Exclusive: Dierks Bentley, Making The Mountain
The past two albums in Dierks Bentley’s long and illustrious career – 2014’s Riser and 2016’s Black – garnered some of the best reviews of his career in addition to adding to his collection of Gold and Platinum. When it came time for his next album – The Mountain – he decided to take an even more adventurous approach.
“I was playing the Bluegrass festival at Telluride, and it was an amazing day out there,” he said at a recent press event in Music City. “I was on the stage with Sam Bush, Chris Thiele, and Jerry Douglas, and Del McCoury came out and surprised me. It was very much an epic day. There was something special about that vibe. I wanted to make an album about the west, but I wasn’t sure if it would be a lyrical thing or a sound of where I’m from. I went out there with six other songwriters (with the mentality) of ‘Hey, this is what I’m trying to write. I’m not sure what it is, but it’s in here somewhere, so let’s go for some hikes and get the vibe. I connect with that are in a way that soulfully inspired a lot of metaphors.”
Bentley says that it wasn’t just the geography that influenced him on the album. His audience played a vital part in the creative process. “You meet so many fans backstage at your meet and greets, and they tell you these great stories,” he said to Music Update Central. If you’re really open to hearing them, and taking them in, they can really give your show an added purpose. I heard so many stories of people struggling and using live music on their journey, so that became a metaphorical thing for the mountain. I just tried to follow that muse and see where it grows. I feel we got lucky, and it was an authentic experience. There was a lot of magic involved.”
Magic is exactly what happened with the first single, “Woman, Amen,” which is moving up the airplay charts in a steady fashion. Of the song, the Grand Ole Opry star says “I wrote it with the same guy that I wrote ‘Drunk On A Plane’ with. Josh Kear brought the idea to me, and I didn’t know what it was, but I just loved what it said. It just felt different, which is always what I’m trying to find. I love the message, which is very reflective and honest of the relationship that I have with my wife,” he says of his spouse of twelve years, Cassidy.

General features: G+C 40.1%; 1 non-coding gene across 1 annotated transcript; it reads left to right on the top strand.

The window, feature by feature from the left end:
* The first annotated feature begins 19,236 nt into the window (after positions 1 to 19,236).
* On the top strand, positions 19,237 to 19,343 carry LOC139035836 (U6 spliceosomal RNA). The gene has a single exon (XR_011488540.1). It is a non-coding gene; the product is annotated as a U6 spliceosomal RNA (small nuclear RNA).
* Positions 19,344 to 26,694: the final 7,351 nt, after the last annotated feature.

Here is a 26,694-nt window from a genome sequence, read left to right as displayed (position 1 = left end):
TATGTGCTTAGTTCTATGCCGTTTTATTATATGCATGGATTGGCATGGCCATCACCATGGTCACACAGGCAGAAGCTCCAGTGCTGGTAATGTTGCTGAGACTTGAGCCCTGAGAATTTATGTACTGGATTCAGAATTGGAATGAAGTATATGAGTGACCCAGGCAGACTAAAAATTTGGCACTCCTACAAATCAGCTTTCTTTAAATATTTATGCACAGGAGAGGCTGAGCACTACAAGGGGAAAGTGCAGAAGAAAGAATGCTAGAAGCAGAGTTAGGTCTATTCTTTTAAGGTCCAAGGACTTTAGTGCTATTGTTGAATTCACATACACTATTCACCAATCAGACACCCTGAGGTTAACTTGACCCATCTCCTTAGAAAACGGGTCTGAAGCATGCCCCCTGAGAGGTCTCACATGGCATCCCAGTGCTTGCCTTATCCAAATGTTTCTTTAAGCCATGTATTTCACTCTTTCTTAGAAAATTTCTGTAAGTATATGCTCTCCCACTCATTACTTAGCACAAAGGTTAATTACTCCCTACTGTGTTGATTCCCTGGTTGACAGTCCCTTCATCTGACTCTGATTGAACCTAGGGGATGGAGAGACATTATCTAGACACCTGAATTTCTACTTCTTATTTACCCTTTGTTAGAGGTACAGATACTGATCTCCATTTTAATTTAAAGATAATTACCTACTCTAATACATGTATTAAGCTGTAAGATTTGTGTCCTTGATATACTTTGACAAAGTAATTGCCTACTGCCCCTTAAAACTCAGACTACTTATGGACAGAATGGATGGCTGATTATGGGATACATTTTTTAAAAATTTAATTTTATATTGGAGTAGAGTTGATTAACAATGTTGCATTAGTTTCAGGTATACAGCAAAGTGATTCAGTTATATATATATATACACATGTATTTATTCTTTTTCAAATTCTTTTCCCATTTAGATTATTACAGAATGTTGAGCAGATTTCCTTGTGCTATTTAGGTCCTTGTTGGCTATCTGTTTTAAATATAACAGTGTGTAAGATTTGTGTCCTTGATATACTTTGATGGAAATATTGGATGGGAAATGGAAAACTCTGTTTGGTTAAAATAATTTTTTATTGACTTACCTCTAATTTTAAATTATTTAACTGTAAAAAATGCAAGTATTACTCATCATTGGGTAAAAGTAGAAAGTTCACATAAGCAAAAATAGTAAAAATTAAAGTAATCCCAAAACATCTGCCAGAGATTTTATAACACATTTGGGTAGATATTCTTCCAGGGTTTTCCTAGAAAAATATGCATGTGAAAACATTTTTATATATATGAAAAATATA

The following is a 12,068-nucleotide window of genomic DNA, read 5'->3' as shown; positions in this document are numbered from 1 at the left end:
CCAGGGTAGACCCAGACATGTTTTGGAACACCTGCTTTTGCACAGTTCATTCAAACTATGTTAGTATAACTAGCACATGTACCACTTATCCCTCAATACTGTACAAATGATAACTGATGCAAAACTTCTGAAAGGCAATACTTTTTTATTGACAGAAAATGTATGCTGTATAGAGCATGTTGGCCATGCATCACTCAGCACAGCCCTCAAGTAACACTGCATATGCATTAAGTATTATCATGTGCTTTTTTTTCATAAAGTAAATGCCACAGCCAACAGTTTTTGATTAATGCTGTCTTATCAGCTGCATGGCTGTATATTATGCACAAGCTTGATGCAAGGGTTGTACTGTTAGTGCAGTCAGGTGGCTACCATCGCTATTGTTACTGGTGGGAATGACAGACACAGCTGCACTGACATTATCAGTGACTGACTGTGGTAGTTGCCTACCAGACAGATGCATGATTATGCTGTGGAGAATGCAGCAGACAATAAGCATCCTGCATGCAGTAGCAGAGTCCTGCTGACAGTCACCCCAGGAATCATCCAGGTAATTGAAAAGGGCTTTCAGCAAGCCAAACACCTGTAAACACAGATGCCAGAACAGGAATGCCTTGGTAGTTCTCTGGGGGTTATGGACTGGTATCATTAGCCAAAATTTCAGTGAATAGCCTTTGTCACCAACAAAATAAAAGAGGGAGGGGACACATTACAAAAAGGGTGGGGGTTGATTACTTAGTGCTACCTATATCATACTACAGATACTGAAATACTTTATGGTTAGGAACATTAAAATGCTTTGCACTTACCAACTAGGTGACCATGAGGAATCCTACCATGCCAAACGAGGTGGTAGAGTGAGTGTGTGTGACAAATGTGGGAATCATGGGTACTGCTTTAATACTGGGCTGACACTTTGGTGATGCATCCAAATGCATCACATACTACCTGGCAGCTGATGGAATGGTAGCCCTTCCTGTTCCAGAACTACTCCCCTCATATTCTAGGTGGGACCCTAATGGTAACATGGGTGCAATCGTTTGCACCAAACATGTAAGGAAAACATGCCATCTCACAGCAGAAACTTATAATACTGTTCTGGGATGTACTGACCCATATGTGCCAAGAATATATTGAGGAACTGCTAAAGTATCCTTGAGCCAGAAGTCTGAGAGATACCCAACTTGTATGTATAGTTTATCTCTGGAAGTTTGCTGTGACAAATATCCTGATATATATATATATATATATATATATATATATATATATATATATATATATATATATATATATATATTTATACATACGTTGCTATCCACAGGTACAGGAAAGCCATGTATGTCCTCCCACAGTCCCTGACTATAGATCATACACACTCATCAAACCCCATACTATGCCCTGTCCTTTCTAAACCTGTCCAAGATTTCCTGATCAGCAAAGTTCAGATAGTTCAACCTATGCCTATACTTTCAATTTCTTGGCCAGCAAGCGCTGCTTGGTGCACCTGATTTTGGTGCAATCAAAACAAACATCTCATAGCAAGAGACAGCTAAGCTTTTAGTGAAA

“I am more grateful for her with every year that goes along. When I first got married, I was doing close to three hundred dates a year. I remember getting married, and I was back on the road three days later. It was so crazy. But, the more life goes on, the more we have gotten closer. She steered me through so much and helped me become the man that I am. She just has more vision, as most women do. I feel like the song is very honest and personal, but also very universal. It’s a good way to start the album. I feel that the album is a big, inclusive thing, with songs about living, and mountains, nature, and landscapes. But, I wanted to start with home – and her.”
He laughs when asked what her opinion of the new track was. “My wife’s tough,” he confesses. “She’s heard all the B.S. I would come home and play her songs and tell her ‘I just wrote a love song for you.’ She’d just say ‘You guys are just trying to get a hit. You can’t pull that shit on me. Why does she have blue eyes?’ I’d tell her ‘Blue just sells better.’ So, she can really read through it. But, she really likes this song. I could say it’s her favorite song on the album, but it’s not. There are other songs on there that she connects to more. She’s not really looking for songs that talk about her. She is just looking for songs that she just likes. But, now that it’s top ten on iTunes across all genres, she likes it a lot. It’s like Flatt & Scruggs and the Beverly Hillbillies theme song. They hated it until it sold a million copies, then they started to like it.”
At the end of the day, Bentley feels that the experience of making The Mountain was one that re-energized him. “I think that every album is a chance to check in with yourself, and see that you’ve moved a little further alone in your own evolution as a person, and it’s also a chance to show your fans where you’re at too. You’re either growing or dying. You’ve got to adjust. Awakening, gratitude, and compassion – along with spiritual growth, all of that is important. Trying to find a way to translate that into music can be difficult. The road is a crazy thing. You see so many people and you travel so much. If you;re not affected by that, you’re not getting off the bus enough. It changes you, and it should. Trying to make a record that’s reflective of that journey was why I connected with the mountains. I just am trying to evolve and get better at me. I think that’s reflective on the album.”
The Mountain will be released later in 2018.